Inspector upholds refusal of plans to build houses next to village pub in Flintshire
A decision to refuse permission for plans to build three houses next to a village pub in Flintshire has been upheld.
Punch Partnerships applied to knock down an outbuilding at the back of the Swan Inn in Higher Kinnerton last year to make way for the properties.
Representatives for the national pub chain said the move would boost the success of the business, but Flintshire Council rejected the proposals as it said the site was outside the village’s development boundary.
Officers said it would also have a negative impact on a historic farmhouse located nearby, known as Kinnerton Hall.
An appeal was launched by the company in December in a bid to have the decision overturned.
However, a planning inspector has now backed the local authority’s stance on the scheme.
In a report, Anthony Thickett said: “The proposed development of three large detached houses and two double garages would be a significant visual intrusion into the space behind the buildings fronting Main Road.
“It would also be at odds with the prevailing pattern of development and have a detrimental impact on the setting of this part of the village.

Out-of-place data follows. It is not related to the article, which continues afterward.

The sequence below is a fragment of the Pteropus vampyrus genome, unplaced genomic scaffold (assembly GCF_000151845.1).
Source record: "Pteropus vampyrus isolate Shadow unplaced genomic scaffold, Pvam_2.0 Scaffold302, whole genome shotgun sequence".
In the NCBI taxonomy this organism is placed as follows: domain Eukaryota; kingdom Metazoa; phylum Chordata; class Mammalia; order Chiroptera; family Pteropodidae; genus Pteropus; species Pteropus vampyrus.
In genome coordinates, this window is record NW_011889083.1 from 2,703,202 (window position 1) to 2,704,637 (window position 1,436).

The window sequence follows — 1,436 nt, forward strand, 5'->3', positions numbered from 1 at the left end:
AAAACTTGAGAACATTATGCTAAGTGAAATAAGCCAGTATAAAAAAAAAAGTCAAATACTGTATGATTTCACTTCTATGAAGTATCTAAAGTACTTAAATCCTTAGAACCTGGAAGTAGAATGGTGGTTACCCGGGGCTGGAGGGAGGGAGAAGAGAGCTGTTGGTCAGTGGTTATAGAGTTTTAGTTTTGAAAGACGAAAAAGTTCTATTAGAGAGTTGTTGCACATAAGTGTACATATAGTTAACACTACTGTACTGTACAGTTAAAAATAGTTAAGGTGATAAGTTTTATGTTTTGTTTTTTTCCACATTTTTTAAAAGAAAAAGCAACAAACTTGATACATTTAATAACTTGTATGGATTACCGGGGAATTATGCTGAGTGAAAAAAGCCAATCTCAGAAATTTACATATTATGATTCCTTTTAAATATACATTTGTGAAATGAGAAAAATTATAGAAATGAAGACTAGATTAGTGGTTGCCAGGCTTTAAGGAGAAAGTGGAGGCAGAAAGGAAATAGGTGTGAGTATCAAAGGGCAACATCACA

“Kinnerton Hall dates back to 1740 and is listed as an example of ‘a substantially intact estate farmhouse with C18 origins and C19 remodelling, retaining distinctive fenestration and a good staircase’.
“I find that the proposed development would be at odds with rather than read as part of the built form of the village and I do not consider that the use of timber cladding at the first floor of the buildings would mitigate the harm I identify to the setting of the hall.
“I conclude, therefore, that the proposed development would have an adverse impact on the setting of Kinnerton Hall and the character and appearance of the area.”
The company previously said the housing plans would improve the viability of the pub, as well as leading to the car park being reconfigured and a new decking area being created for customers.
But Mr Thickett said he seen nothing to suggest that the pub’s future would be at risk without the proposed development.
He therefore concluded that the appeal should be dismissed and the original decision upheld.
Liam Randall – Local Democracy Reporter.
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